Jake turned and looked out the window, his empty wine glass held in his left hand. He could not look at his mother. Where was the woman who taught him the difference between right and wrong, honesty above all else? Who was this woman who seemed so calm and composed, so indifferent to the horrible lie she and her sister told once upon a time in the way of fairy tales and unhappy endings? He inhaled deeply, held the breath for the count of twenty, and slowly exhaled. Cardinals flocked throughout his mother’s backyard, pecking away at the multitude of bird feeders.

Jake turned back around to face his mother. The lie she told was inexcusable. “At what point, Mother, does a person decide to tell such a lie and toss away her soul?”

“Souls are so easy to toss aside.” She did not smile, though she did meet his gaze. She shrugged her shoulders slightly. “How long have you know?”

“Far too long.” He could use more wine right about now. For three years he had known the alleged truth of what Cordelia and Ophelia had done, and maintained a calm indifference. Life was much easier when he ignored the truth. He was a coward. He wanted the perfect life. He wanted to believe in happily ever after and that his mother and aunt were not callous people. He wanted to believe – at least once in his life – that good things happen to good people.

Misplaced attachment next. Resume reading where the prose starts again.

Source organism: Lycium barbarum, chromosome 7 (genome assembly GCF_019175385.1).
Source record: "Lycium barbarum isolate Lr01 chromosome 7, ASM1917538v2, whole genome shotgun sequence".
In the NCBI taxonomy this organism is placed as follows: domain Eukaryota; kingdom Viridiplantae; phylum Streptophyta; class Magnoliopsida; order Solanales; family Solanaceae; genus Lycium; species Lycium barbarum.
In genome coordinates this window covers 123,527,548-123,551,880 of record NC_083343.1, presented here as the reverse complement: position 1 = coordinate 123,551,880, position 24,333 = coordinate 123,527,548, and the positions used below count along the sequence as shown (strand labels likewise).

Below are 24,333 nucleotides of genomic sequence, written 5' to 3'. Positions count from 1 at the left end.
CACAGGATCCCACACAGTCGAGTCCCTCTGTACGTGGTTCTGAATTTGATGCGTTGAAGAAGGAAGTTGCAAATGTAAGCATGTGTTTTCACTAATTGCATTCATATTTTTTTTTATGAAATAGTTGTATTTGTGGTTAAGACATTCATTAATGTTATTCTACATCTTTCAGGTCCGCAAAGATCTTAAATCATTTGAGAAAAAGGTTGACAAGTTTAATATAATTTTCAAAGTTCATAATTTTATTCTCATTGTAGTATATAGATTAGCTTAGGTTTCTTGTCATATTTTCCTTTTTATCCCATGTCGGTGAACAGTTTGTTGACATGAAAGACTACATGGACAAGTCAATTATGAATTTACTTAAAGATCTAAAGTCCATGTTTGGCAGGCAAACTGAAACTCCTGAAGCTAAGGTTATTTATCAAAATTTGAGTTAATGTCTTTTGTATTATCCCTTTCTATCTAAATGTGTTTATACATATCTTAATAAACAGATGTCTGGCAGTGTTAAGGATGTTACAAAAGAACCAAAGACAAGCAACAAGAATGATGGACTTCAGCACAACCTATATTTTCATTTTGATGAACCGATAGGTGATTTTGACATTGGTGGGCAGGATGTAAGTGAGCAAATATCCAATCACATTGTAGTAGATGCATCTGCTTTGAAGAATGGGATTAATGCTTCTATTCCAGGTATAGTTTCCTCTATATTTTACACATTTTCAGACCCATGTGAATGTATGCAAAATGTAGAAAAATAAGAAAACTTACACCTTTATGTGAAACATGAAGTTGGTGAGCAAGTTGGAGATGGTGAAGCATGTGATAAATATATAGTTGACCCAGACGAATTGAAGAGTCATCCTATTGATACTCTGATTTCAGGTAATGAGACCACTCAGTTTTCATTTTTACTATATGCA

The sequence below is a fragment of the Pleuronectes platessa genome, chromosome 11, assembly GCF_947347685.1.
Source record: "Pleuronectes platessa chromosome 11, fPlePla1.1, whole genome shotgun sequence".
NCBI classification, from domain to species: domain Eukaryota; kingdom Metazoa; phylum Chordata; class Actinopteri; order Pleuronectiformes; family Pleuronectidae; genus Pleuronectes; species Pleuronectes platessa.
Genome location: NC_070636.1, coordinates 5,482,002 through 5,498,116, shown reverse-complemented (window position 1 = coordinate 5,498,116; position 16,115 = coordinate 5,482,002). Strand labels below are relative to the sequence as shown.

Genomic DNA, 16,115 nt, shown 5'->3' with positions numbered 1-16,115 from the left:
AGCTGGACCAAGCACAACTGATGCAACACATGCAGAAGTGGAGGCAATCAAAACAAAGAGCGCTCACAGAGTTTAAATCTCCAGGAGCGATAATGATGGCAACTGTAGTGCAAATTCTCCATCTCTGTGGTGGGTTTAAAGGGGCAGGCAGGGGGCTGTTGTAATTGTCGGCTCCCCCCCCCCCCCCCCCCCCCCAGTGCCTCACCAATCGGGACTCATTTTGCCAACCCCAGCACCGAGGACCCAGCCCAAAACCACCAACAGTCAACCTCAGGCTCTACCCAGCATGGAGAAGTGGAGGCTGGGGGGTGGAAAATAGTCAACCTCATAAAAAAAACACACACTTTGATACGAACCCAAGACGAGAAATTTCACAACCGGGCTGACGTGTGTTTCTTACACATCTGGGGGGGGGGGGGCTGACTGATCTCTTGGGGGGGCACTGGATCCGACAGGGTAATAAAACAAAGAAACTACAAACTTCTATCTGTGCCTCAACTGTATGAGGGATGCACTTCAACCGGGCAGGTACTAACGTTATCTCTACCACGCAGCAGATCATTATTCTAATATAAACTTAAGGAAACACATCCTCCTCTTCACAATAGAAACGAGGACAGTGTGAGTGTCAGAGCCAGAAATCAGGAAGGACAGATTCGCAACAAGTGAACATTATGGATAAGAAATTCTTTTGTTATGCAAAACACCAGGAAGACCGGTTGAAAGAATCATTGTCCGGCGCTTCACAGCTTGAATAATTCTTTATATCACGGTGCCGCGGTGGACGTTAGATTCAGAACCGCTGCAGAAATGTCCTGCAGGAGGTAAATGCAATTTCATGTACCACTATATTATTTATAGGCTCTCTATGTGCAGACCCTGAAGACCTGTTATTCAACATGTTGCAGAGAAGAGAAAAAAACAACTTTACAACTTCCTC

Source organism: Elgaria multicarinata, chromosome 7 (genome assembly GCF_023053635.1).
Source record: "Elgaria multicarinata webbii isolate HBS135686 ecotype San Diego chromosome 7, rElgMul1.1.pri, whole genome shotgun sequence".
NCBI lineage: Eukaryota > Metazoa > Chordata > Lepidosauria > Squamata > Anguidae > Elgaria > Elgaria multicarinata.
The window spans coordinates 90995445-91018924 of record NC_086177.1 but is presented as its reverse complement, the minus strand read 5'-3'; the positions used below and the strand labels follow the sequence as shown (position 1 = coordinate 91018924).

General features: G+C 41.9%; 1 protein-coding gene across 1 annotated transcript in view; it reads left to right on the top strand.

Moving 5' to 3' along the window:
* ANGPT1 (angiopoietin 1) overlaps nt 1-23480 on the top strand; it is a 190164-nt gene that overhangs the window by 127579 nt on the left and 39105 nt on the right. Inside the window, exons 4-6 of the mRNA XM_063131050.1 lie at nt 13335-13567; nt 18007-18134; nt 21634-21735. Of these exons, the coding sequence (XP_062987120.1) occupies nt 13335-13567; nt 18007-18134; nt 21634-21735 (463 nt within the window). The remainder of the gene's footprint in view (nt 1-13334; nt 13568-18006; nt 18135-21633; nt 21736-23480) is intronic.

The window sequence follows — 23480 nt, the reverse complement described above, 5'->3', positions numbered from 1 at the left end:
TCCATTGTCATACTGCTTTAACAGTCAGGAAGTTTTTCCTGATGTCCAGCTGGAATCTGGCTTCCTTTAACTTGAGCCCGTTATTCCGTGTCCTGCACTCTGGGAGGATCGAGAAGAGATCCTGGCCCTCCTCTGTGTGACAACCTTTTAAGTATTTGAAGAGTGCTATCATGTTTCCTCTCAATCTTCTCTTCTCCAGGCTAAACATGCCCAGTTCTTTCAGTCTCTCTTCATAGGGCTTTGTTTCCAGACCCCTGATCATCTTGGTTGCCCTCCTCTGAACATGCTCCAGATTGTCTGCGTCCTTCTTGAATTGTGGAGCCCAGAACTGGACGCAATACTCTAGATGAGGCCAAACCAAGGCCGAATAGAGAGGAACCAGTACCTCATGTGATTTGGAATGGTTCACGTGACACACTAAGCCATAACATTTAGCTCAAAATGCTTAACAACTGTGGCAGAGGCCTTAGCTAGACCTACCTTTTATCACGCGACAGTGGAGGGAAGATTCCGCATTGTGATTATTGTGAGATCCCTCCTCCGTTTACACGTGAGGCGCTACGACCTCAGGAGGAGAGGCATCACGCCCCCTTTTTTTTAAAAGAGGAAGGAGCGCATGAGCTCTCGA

As with so much else in his life, his beliefs turned out to be worthless. His luck turned out to be bad. His mother – adoptive, loving, the joy of his life – turned out to be part of a horrendous lie that devastated and reshaped a family. His adoption was not private, arranged by a lawyer as he had been told over and over again. There was nothing legal about his adoption.